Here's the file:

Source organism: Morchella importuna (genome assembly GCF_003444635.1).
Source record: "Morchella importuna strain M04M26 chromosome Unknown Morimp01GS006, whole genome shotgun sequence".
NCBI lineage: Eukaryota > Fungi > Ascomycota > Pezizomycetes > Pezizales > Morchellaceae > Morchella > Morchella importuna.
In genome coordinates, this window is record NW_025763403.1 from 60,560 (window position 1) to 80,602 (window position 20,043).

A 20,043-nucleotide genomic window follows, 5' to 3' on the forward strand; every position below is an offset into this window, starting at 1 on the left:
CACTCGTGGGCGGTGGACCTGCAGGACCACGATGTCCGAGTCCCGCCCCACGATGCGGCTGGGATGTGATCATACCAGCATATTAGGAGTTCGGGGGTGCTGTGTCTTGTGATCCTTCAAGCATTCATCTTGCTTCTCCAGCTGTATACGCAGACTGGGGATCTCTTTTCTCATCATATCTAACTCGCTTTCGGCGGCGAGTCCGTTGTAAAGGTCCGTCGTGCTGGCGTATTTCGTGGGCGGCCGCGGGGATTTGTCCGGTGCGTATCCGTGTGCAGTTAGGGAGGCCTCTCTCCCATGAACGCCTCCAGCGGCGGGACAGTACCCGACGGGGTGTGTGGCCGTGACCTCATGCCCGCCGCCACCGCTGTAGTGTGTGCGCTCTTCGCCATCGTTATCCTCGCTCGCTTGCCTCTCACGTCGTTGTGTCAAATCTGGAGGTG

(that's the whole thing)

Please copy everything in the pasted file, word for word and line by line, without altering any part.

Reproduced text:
Source organism: Morchella importuna (genome assembly GCF_003444635.1).
Source record: "Morchella importuna strain M04M26 chromosome Unknown Morimp01GS006, whole genome shotgun sequence".
NCBI lineage: Eukaryota > Fungi > Ascomycota > Pezizomycetes > Pezizales > Morchellaceae > Morchella > Morchella importuna.
In genome coordinates, this window is record NW_025763403.1 from 60,560 (window position 1) to 80,602 (window position 20,043).

A 20,043-nucleotide genomic window follows, 5' to 3' on the forward strand; every position below is an offset into this window, starting at 1 on the left:
CACTCGTGGGCGGTGGACCTGCAGGACCACGATGTCCGAGTCCCGCCCCACGATGCGGCTGGGATGTGATCATACCAGCATATTAGGAGTTCGGGGGTGCTGTGTCTTGTGATCCTTCAAGCATTCATCTTGCTTCTCCAGCTGTATACGCAGACTGGGGATCTCTTTTCTCATCATATCTAACTCGCTTTCGGCGGCGAGTCCGTTGTAAAGGTCCGTCGTGCTGGCGTATTTCGTGGGCGGCCGCGGGGATTTGTCCGGTGCGTATCCGTGTGCAGTTAGGGAGGCCTCTCTCCCATGAACGCCTCCAGCGGCGGGACAGTACCCGACGGGGTGTGTGGCCGTGACCTCATGCCCGCCGCCACCGCTGTAGTGTGTGCGCTCTTCGCCATCGTTATCCTCGCTCGCTTGCCTCTCACGTCGTTGTGTCAAATCTGGAGGTG